Often used in a political rather than purely biological manner, genderqueer is the term people use to describe themselves if they do not fit into society’s standardized expectations for alignments of sex, gender expression, and sexuality.
Specifics on Rape and TIG
Because transwomen and transmen bear the brunt of hate crimes against the LGBTQI community, crimes which often include sexual violence, a fair amount of statistical information has been developed on the specific issues faced by trans folks when experiencing or reporting rape (much more so than information developed specifically about intersex and genderqueer folks, though the latter is often conflated with trans). For instance, one survey on hate-crimes against LGBTQI individuals found that 20% of all murders and 40% of all police-violence was directed explicitly towards trans people.
It is also reported that genderqueer individuals face violence comparable to that of many LGBTQI individuals because even if they do not identify as non-heterosexual, because of their nonconforming gender expression they are still targets of homophobic violence and sexual assault. They may also face violence merely because of their existence breaks the traditional standards for male and female or masculine and feminine.
Additionally, and importantly, TIG folks are not protected in most states from police authorities or from private institutions (including universities). This means that unlike a lesbian or a gay man who has been sexually assaulted and can report such abuse to the authorities knowing that if they receive discrimination they can legally prosecute, TIG folks have no such safety net.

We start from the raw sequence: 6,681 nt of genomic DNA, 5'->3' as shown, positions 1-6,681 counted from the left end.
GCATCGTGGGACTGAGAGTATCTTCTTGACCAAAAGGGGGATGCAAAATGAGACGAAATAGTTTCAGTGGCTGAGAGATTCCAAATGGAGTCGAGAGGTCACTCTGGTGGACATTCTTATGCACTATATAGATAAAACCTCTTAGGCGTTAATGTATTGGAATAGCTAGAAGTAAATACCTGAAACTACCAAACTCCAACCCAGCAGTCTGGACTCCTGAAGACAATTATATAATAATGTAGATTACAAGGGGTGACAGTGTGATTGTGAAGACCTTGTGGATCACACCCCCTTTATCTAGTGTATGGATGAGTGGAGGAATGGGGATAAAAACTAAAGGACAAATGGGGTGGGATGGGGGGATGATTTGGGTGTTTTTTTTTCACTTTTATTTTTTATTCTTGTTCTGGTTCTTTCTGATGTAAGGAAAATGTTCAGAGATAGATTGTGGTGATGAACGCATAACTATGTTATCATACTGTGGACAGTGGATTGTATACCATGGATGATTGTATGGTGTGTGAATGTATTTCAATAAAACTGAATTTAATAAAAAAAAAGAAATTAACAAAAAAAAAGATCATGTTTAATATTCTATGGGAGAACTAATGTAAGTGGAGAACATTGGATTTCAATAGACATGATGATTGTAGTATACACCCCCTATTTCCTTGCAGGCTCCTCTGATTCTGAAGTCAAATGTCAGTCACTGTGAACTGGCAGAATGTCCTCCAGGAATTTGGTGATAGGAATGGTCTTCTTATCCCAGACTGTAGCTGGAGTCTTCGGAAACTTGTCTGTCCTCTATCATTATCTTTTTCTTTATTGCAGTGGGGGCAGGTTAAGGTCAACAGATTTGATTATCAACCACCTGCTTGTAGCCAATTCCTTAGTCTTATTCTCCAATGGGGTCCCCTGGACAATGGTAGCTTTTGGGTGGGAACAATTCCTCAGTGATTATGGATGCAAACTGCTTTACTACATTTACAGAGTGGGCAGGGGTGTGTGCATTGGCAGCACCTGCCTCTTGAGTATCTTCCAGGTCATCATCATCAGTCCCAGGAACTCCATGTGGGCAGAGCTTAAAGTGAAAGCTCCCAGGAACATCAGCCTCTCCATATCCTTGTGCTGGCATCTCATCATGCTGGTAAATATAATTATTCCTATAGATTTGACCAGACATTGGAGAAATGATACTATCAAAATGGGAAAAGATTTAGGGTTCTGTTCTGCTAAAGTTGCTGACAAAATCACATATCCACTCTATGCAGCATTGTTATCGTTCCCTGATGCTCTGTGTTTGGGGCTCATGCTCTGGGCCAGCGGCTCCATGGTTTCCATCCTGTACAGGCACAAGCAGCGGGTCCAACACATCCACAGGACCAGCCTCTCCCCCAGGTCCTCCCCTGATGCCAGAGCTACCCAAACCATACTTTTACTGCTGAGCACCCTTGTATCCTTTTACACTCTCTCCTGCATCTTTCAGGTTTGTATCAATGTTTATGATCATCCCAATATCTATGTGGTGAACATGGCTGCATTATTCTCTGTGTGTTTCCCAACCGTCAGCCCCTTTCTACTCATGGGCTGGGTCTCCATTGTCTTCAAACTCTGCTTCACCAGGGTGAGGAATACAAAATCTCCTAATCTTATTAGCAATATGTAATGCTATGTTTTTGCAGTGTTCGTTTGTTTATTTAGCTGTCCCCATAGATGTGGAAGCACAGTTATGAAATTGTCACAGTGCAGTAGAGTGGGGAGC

Some of the biggest obstacles faced by TIG folks when reporting rape to their friends, family, universities and authorities are listed below (remember this is only a basic, inexhaustive list):
Refusal to accept their story because of prejudice against their gender expression
Refusal to prosecute the offender unless the victim submits to an invasive ‘sex determining’ test by authorities
Violence or sexual assault by the person to whom they are reporting their rape
Organizing on these issues is tricky, particularly because so few people have been exposed to TIG issues before. Even as a big ol’ homo, I never knew any out TIG folks in college, and thus have never organized with them. It is essential, however, that non-TIG folks provide good support as allies, which always means listening with open ears to the experiences of TIG members of the group, initiating (alongside TIG members, or even if there are none within the group) awareness about TIG issues, and staying positive and understanding while also keeping ignorance of members in check. TIG members and leaders in turn have the task of patience and courage, particularly if they are initiating the awareness themselves. Building strong support within the group and finding allies is a good place to start. For more information on specific organizing strategies, please see the article on SAFER’s website in the intersectionality section!